Tuesday, August 4, was National Night Out, America’s Night Against Crime, hosted by the Santee Sheriff’s Station. The event was held at Woodglen Vista Park, just off N. Magnolia Ave., and ran from 5:00-7:30 pm. There was music, food, games and activities for kids, a K-9 demonstration, and much more. Several companies and organizations had booths, including one where children could practice calling 911 for an emergency. Also on hand were groups with information about drunk driving, domestic abuse, and child safety.
One group attending was the Sheriff’s Volunteer Search and Rescue team. Four of the volunteers and their dogs were there to visit and answer questions. I spoke with Lenore Ceithaml, a seven-year SAR veteran, with her golden retriever, Aura. Ceithaml, a breast cancer survivor, first got involved with the team following her treatment as a way of giving back to the community and being out in nature. Aura is “area certified,” which means that she is trained to find any human in a particular area. These dogs are used for searches where the missing person is likely the only human around other than searchers. Aura has several other certifications, including “avalanche certification” for snow rescues. Generally it takes two years for a dog to become certified, but Ceithaml’s other dog, Karma, became area certified in 17 months – quite an achievement for a dog only 20 months old.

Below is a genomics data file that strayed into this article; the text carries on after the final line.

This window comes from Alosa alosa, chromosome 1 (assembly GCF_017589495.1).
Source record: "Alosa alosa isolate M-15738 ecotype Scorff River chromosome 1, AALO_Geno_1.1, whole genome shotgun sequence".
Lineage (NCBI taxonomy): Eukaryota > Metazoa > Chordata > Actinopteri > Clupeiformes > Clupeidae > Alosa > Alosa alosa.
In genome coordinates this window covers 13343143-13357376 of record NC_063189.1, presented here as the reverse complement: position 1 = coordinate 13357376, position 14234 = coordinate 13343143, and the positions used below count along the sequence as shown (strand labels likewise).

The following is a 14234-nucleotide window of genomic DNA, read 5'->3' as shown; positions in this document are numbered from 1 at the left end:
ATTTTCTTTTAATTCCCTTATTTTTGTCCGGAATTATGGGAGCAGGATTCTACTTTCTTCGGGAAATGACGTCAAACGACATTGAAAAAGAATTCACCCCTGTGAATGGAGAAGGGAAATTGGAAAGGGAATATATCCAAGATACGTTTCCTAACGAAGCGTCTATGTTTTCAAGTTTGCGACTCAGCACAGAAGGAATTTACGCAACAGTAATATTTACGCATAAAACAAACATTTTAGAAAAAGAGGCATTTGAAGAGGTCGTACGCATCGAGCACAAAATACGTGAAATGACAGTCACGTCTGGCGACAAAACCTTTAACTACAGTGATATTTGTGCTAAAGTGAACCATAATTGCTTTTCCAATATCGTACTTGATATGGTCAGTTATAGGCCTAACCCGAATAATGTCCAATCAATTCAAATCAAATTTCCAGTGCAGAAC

One of the highlights of the evening was the K-9 demonstration by members of the Sheriff’s K-9 team. The San Diego Sheriff’s Department has the largest K-9 unit in California and, at 44 years, the longest extant. The star of the demonstration was Marco, a four-year-old German shepherd from Denmark by way of Israel who takes all of his commands in Danish. All dogs in the K-9 unit undergo a 12-week basic training to learn commands and their main role, which includes acting as backup for their handlers and chasing down fleeing suspects. They are then cross-trained in a second area, such as drug detection or tracking. Dogs live full-time with their handlers, retiring at age 10 or if they become medically unfit.
The Chase Down
Along with all of the information there was music by Thatz Entertainment, games for the kids, and food and drinks. Thanks go out to Andy and Anita Bautista, members of the Santee Parks and Recreation Committee (SPARC) and overall “super volunteers” for providing the hot dogs and drinks.
Lenore Ceithaml and Aura
MADD Display Vehicle
Santee Fire-Rescue Display
Anita and Andy Bautista
Domestic Violence Victims Display